These days, Herschel Walker is the only one around here whose thumb is pointing skyward.

"Right now, we say things like, 'We Shall Overcome' and 'Pick Up the Slack,' " said Georgia Coach Vince Dooley. "But the reality will set in on third and one when we fail and have to punt."

When Walker broke his thumb on a routine practice play 11 days ago, team doctors placed the thumb in a cast and said he would miss three to six weeks. That meant no Clemson next Monday night, no Brigham Young Sept. 11, probably no Heisman in his junior year.

Pins were inserted in the thumb and reserve Carnie Norris was inserted into the tailback spot.

The good folk of Georgia then reacted with remedies that were as certain to heal the thumb as Walker was certain to gain 150 yards a game.

One lady said to soak the thumb in turpentine twice a day. Someone else recommended laser beams. Another, shock treatment. Another, DMSO.

Walker now says, "I think I can play against Clemson next Monday night. I'd like to. The thumb doesn't hurt. I guess I'll just have to wait until Monday night and see how it feels."

"We're hoping that maybe since Herschel is a super athlete," said trainer Warren Morris, "that maybe he can recover faster than most human beings."

To many Georgians, team physician Dr. William Mulherin has become a carpetbagger. His words steal Herschel away.

"My stand is that he shouldn't play," said Mulherin. "Ideally, he should have three weeks at the very least before he could take a blow. And you know against Clemson, he'll take many blows. The risk of reinjury is high. It could cost us another four-five weeks for recuperation.

"We could create a rubberized cast, but it would be malleable and the thumb could move and be reinjured. He shouldn't play," the doctor said.

By 9 p.m. Monday, scheduled start of Georgia against Clemson, the defending national champion, the thumb will have had, by Dooley's mathematics, 16 days and five hours to mend. "A healthy Herschel would mean a lot. A Herschel in this condition would mean only a little," said Dooley.

With the possibility that Walker will not play, thoughts of peril are circulating at Georgia, whose football team was national champion in 1980 and went 10-2 in '81.

The Bulldogs were hurt worse than most at graduation. Wide receiver Lindsay Scott now is with the New Orleans Saints and quarterback Buck Belue is playing AA baseball.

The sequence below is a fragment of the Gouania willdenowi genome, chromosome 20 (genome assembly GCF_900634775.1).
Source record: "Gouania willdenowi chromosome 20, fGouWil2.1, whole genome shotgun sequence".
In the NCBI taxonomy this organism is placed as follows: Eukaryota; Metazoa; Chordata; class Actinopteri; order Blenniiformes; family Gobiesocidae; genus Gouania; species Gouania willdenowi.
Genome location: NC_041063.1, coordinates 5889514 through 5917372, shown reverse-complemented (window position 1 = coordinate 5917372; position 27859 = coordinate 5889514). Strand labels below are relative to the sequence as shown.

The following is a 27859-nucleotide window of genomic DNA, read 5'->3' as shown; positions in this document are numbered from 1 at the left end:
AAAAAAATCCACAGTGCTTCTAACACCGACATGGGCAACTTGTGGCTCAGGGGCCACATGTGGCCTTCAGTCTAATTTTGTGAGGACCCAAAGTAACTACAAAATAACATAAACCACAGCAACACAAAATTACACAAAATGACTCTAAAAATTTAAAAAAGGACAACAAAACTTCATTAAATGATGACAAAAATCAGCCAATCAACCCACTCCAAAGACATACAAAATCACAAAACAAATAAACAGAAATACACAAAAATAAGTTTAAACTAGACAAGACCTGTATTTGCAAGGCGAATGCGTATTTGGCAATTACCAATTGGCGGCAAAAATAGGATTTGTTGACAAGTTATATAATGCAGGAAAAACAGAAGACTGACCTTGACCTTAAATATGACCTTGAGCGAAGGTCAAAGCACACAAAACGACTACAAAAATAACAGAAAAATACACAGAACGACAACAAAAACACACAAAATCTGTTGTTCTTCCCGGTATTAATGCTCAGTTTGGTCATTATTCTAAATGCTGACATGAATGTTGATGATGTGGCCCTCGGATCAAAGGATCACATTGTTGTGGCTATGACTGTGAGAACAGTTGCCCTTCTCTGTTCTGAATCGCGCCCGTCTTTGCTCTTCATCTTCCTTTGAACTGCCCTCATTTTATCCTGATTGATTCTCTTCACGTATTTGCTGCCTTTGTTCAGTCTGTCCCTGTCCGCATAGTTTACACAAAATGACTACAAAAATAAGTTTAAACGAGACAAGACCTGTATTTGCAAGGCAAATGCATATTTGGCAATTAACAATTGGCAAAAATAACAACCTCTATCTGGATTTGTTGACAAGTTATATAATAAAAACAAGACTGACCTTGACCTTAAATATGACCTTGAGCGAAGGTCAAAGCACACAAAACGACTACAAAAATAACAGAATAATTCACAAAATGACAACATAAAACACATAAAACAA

"That was only 100 percent of our offense last year; the Big Three," said Offensive Coordinator George Haffner.

"No, replacing Herschel is nothing special," said Norris, the senior tailback who gained a total of 310 yards last year. Against Ole Miss, Walker gained 265 yards. He gained 1,891 yards in all. "This is our chance to show we are more than a one-man team."

"Carnie is a good back caught up in a difficult comparison," said Dooley. ("The difference between them is the difference between 4.3 and 4.7 in the 40," said Haffner.)

Junior John Lastinger is a quarterback of 18 college passes; seven completed, nine intercepted. Statistics of excellence these are not. But Lastinger was impressive in the spring and fall practices.

"Losing Herschel, it was kind of shocking," Lastinger said. "I know it will put more pressure on me. I'm trying to block it all out. It's true I haven't had much game experience, but I'm not naive to the game."

Dooley said he expects some mistakes from his quarterback, but not many.

"He will do the job," said Dooley.

The defense, which ranked No. 1 in the Southeastern Conference last year in points limited (8.9 per game), is again strong. Yet, there are injuries. Jimmy Payne has a sore shoulder. Junior linebacker Tommy Thurson has a ruptured disc. Both are listed as questionable for Clemson.

And the most horrific thing of all as far as Dooley is concerned? Freshman Tony Flack will start at right cornerback. "In 19 years, I've never started a freshman at the start of the season," said the coach. "Not even Herschel."

And in these wee days of the 1982 preseason, Dooley insists on turning the phrase, 'How Bout Them Dawgs,' from an exclamation into a question. The fact is, there is a reason for Georgia being ranked No. 4, No. 6 or No. 8 in so many polls. There is talent here.

It is a team full of players full of venom over the two losses of 1981. In the third week, at Clemson, Georgia committed nine turnovers and lost the nation's longest winning streak, the No. 1 ranking and the game, 13-3.

The players also remember Pittsburgh quarterback Dan Marino throwing a desperation 33-yard pass with 35 seconds left in the Sugar Bowl. Tight end John Brown caught the pass and Pittsburgh caught and passed Georgia, 24-20.

"I still have dreams about that," said Radloff. "One play. Over. Unbelievable," said Lastinger.

Now, these Dawgs begin anew. As always, the focus is on Herschel.

"You have to realize, the thumb is not only important to a running back," said trainer Morris, "it is important to homo sapiens.

"Can Herschel play? Yes. Is it dangerous for him to play? Yes.

"Will Herschel play?" said Morris, finally arriving at the question being asked from here to Clemson to the Downtown Athletic Club. "That is something only God and Herschel know."